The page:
While the Roy De Forest exhibit has recently closed, the Oakland Museum continues to sell the show’s catalogue.
Roy De Forest’s brightly hued, crazy-quilted paintings and sculptures are dotted with nipples of color and inhabited by a cast of characters uniquely his own, a perennial favorite being his instantly recognizable, wild-eyed and pointy-eared dogs.
Published in conjunction with a retrospective exhibition of the American painter’s fifty-year career, Of Dogs and Other People reassesses De Forest’s art-historical position, placing him in a national rather than solely West Coast context.
Despite the playfulness of his work, close study of De Forest’s art reveals deep layers of meaning. He was a fan of adventure stories, pulp fiction, and underground commix, but he also commanded a vast knowledge of art history and read widely in a variety of disciplines, including poetry, literature, philosophy, psychology, science, and mathematics.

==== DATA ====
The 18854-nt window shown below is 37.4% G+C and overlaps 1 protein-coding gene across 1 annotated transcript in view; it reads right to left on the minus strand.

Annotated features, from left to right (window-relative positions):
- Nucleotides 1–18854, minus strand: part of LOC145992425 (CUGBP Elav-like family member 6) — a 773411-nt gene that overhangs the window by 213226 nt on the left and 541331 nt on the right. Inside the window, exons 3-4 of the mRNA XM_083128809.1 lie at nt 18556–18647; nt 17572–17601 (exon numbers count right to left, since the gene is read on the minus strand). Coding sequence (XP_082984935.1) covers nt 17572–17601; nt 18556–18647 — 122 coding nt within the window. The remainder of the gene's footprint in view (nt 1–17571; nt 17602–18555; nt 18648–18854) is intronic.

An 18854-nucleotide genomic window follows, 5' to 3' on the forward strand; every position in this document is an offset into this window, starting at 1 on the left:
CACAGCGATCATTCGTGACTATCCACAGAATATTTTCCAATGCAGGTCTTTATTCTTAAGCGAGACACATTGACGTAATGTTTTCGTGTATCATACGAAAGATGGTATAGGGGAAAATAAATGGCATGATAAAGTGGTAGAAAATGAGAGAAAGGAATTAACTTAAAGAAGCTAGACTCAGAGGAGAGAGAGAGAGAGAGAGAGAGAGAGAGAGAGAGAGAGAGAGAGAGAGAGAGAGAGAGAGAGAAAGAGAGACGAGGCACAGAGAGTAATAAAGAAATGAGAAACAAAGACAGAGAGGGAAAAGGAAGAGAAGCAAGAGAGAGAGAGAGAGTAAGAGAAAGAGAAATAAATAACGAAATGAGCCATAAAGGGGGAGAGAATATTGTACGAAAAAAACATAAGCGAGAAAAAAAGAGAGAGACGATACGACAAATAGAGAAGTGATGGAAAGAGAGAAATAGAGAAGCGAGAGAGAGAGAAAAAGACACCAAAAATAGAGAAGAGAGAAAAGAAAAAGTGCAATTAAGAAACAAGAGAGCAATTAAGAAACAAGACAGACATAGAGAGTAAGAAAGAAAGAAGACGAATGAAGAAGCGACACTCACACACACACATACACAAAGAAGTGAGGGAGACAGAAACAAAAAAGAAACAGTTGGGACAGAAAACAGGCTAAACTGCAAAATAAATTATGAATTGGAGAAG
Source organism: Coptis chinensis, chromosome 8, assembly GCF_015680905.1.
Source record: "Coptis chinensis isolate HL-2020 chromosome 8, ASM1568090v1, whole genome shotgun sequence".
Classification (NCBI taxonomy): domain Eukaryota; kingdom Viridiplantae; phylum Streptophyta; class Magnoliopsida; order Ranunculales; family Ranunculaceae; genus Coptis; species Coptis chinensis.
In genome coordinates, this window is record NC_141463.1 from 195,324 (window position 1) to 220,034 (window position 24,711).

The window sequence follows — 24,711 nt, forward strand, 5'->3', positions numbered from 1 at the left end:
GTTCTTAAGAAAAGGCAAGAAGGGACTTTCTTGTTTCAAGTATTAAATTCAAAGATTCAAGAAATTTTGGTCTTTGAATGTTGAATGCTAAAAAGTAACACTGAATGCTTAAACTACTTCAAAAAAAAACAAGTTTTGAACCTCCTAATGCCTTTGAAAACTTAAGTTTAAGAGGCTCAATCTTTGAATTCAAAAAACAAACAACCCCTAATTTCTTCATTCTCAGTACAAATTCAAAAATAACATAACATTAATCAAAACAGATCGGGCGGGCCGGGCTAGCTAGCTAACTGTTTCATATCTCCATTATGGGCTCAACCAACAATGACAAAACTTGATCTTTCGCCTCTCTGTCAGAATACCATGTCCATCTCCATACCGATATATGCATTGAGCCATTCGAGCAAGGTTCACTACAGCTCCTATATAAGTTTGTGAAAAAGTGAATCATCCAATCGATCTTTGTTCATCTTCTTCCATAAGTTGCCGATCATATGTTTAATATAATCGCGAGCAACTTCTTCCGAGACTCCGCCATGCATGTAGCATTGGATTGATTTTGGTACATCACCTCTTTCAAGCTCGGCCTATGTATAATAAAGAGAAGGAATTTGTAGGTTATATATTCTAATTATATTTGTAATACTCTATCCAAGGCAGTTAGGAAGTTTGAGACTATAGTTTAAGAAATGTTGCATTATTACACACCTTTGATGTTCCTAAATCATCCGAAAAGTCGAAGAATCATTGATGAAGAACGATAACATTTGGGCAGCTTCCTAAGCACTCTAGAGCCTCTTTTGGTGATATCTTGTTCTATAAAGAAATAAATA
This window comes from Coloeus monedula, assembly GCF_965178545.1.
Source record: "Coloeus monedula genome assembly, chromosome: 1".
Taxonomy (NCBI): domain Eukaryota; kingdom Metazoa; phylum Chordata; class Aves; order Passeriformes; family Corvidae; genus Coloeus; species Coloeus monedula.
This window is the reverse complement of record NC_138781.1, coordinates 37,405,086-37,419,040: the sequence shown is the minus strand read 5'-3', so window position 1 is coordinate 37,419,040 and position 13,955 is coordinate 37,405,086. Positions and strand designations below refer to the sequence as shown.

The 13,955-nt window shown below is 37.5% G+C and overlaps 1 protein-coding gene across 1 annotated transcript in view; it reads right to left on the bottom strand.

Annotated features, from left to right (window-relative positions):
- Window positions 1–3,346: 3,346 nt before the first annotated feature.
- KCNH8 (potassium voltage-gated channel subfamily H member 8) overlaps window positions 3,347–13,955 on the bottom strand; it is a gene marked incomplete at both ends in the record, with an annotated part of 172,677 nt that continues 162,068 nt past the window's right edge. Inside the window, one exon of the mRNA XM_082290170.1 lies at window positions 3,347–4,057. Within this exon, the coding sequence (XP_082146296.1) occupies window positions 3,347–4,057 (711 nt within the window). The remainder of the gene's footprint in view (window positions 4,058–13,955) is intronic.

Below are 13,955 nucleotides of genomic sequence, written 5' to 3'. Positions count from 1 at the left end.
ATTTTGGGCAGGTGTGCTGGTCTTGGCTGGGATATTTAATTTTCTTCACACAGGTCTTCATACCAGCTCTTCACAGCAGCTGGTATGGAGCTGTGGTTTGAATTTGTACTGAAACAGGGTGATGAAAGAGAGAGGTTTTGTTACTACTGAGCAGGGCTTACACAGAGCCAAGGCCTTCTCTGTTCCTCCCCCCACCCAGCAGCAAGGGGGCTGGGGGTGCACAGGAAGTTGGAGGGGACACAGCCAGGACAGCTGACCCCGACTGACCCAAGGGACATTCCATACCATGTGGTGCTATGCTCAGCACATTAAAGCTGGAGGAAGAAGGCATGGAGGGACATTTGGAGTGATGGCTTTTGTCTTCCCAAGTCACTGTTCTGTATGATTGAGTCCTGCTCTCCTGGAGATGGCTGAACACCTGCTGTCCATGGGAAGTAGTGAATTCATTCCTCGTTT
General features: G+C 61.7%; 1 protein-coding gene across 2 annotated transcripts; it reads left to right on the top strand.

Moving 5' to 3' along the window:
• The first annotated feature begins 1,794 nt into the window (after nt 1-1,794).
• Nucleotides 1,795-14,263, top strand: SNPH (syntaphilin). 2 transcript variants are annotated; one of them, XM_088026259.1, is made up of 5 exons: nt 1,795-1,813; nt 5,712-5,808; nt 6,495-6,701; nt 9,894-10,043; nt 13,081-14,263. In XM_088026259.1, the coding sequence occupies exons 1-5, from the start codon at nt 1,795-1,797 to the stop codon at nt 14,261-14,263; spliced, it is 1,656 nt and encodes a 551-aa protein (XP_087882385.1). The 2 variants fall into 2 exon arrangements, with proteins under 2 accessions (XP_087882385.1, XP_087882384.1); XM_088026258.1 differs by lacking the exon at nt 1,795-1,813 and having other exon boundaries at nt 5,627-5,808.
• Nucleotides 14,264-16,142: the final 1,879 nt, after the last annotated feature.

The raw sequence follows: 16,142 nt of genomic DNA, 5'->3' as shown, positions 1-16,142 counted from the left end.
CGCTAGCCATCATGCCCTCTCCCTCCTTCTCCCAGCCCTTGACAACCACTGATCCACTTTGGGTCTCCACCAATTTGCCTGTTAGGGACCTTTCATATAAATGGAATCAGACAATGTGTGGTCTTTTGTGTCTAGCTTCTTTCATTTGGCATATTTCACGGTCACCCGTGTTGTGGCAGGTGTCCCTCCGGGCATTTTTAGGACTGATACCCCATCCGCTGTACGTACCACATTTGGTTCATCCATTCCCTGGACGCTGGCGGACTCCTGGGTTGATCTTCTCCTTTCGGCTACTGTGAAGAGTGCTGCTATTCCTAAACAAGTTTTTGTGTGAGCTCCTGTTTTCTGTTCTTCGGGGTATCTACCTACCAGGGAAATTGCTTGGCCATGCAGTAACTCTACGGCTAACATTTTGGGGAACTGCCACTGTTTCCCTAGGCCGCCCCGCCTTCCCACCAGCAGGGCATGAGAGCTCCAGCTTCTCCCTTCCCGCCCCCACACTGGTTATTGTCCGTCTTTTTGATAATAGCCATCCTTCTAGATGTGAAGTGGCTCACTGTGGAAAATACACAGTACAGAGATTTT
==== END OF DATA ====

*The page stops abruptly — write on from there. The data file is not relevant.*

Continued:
He enjoyed secreting obscure art-historical references into his work: animals assume postures found in Medieval or Renaissance art, and his compositional strategies draw from sources ranging from the romantic landscape painters of the Hudson River School to the austere geometric abstractions of Piet Mondrian.
This engaging publication presents gorgeous color reproductions of De Forest’s finest artworks, plus a variety of figure illustrations that illuminate the artist’s diverse sources and freewheeling social and creative milieu in Northern California.
The book is authored by Susan Landauer, and published in association with the Oakland Museum of California. Cultural Currents will carry a full review in the coming months.